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Marine Ecology Progress Series

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MEPS 507:181-196 (2014)  -  DOI: https://doi.org/10.3354/meps10802

A dynamic oceanographic front drives biogeographical structure in invertebrate settlement along Santa Cruz Island, California, USA

J. Stephen Gosnell1,2,*, R. J. A. Macfarlan1,3, Nick T. Shears1,4, Jennifer E. Caselle1

1Marine Science Institute, University of California, Santa Barbara, Santa Barbara, CA 93106, USA
2Present address: Coastal and Marine Laboratory, Florida State University, St. Teresa, FL 32358, USA
3Present address: Coastal Institute, Department of Natural Resources Science, University of Rhode Island, Kingston, RI 02281, USA
4Present address: University of Auckland, Department of Statistics and Leigh Marine Laboratory, Private Bag 92019, Auckland 1142, New Zealand
*Corresponding author:

ABSTRACT: Understanding the factors that determine community diversity is a central focus of ecology and has important implications for conservation and management. We investigated how the local movement of a dynamic front between 2 opposing water masses influenced subtidal invertebrate settlement rates and settlement diversity along the north coastline of Santa Cruz Island, California, USA. Using data from artificial collectors deployed twice per month in 2008 and 2009, we characterized larval settlement of ecologically and commercially important marine invertebrates. We also tracked movement of the front throughout the collection period by analyzing variation in sea temperature at sampling sites. Settlement rates of multiple species of bivalves, gastropods, decapods, and echinoderms were positively associated with the proportion of time a given site spent in a particular water mass. Overall settlement diversity was also related to front location over time, as sites that were exposed to both water masses had higher overall diversity. These results suggest that front movement has a significant impact on settlement and community structure. We also found that these effects applied at several levels of taxonomic resolution, suggesting that our findings are robust to varying levels of identification. Dynamic boundaries may impact overall regional biogeography and community connectivity and lead to communities in the area of front movement having higher levels of diversity. Thus the scale of oceanographic circulation patterns should be considered in conservation and management planning efforts focused on conserving diversity (e.g. the placement of marine protected areas) and in studies of marine population dynamics.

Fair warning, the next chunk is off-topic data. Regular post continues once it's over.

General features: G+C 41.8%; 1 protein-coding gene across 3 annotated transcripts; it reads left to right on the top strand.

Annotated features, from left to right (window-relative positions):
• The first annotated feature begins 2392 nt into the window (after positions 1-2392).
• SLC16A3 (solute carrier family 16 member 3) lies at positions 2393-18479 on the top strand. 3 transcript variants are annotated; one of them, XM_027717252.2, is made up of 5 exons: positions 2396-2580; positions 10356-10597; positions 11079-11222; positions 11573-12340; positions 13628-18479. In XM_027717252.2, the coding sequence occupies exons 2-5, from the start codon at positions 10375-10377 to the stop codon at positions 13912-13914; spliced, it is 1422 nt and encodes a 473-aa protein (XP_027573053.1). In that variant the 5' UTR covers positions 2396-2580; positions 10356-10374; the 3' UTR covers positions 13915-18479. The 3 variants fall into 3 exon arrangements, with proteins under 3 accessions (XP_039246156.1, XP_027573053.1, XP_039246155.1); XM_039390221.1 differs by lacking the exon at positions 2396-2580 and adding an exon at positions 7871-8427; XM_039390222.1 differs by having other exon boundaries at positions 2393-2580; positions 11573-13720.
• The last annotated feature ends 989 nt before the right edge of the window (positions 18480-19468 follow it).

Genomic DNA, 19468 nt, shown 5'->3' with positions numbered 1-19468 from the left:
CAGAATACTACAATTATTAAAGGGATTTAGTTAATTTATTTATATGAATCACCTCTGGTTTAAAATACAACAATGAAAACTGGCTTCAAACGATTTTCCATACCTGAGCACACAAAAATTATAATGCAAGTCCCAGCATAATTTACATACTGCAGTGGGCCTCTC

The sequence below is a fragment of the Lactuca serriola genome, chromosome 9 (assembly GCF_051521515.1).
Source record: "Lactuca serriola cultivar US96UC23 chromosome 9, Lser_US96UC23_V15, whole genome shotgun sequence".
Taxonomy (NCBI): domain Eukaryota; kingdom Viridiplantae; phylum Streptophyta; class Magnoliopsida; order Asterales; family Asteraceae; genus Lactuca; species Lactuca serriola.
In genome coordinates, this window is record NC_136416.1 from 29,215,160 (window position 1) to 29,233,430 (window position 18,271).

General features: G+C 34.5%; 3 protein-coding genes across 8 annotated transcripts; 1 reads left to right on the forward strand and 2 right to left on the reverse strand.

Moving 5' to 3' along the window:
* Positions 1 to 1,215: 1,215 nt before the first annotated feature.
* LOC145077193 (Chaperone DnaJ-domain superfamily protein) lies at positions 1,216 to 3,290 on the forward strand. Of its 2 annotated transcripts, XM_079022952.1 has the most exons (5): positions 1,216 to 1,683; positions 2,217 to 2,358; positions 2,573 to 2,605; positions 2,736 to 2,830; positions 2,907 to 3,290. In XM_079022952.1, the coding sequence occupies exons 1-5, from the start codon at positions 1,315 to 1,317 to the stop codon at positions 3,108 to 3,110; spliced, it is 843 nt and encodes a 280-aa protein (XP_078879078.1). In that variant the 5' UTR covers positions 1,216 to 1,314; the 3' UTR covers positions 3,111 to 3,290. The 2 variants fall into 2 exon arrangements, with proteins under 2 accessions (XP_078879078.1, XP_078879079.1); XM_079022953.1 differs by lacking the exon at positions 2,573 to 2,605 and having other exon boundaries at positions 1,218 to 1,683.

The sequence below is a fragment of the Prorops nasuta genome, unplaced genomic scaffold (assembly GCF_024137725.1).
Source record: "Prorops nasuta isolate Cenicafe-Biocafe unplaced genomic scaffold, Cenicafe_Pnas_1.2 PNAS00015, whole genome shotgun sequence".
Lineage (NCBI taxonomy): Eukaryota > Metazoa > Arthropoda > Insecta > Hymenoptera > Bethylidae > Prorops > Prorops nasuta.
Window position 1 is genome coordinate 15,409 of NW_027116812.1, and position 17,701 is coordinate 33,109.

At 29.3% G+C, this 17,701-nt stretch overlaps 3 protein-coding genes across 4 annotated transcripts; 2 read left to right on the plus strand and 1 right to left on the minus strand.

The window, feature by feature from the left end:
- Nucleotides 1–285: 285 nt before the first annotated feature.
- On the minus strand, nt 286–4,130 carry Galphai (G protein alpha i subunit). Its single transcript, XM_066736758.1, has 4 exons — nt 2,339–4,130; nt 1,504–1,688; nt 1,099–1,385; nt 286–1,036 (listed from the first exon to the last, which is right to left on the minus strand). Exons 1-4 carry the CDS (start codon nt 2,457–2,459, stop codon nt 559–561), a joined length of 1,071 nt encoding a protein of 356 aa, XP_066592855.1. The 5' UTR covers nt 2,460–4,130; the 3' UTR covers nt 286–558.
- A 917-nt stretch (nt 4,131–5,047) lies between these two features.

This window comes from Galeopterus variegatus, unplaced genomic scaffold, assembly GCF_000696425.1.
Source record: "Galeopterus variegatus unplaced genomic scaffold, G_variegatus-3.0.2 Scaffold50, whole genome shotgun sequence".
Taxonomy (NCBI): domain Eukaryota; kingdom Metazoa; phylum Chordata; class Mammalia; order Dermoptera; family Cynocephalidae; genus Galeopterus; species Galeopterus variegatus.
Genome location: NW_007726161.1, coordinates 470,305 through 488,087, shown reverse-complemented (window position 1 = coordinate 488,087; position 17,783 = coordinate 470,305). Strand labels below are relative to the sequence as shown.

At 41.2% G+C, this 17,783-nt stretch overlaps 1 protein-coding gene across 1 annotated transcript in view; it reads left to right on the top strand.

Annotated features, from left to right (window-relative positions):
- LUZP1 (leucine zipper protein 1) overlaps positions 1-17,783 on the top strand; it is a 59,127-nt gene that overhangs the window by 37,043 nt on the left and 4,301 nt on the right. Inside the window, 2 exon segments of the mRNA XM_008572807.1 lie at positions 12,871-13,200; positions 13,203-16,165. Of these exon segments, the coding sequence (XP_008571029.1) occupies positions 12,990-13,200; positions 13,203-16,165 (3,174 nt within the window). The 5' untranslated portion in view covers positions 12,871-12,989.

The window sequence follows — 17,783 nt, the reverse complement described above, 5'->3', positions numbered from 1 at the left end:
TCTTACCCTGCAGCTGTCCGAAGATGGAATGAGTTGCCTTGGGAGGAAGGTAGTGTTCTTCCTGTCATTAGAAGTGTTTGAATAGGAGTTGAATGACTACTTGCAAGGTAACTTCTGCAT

KEY WORDS: Biogeographic boundaries · Community diversity · Larval settlement · Temperature fronts · Oceanographic front


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Cite this article as: Gosnell JS, Macfarlan RJA, Shears NT, Caselle JE (2014) A dynamic oceanographic front drives biogeographical structure in invertebrate settlement along Santa Cruz Island, California, USA. Mar Ecol Prog Ser 507:181-196. https://doi.org/10.3354/meps10802

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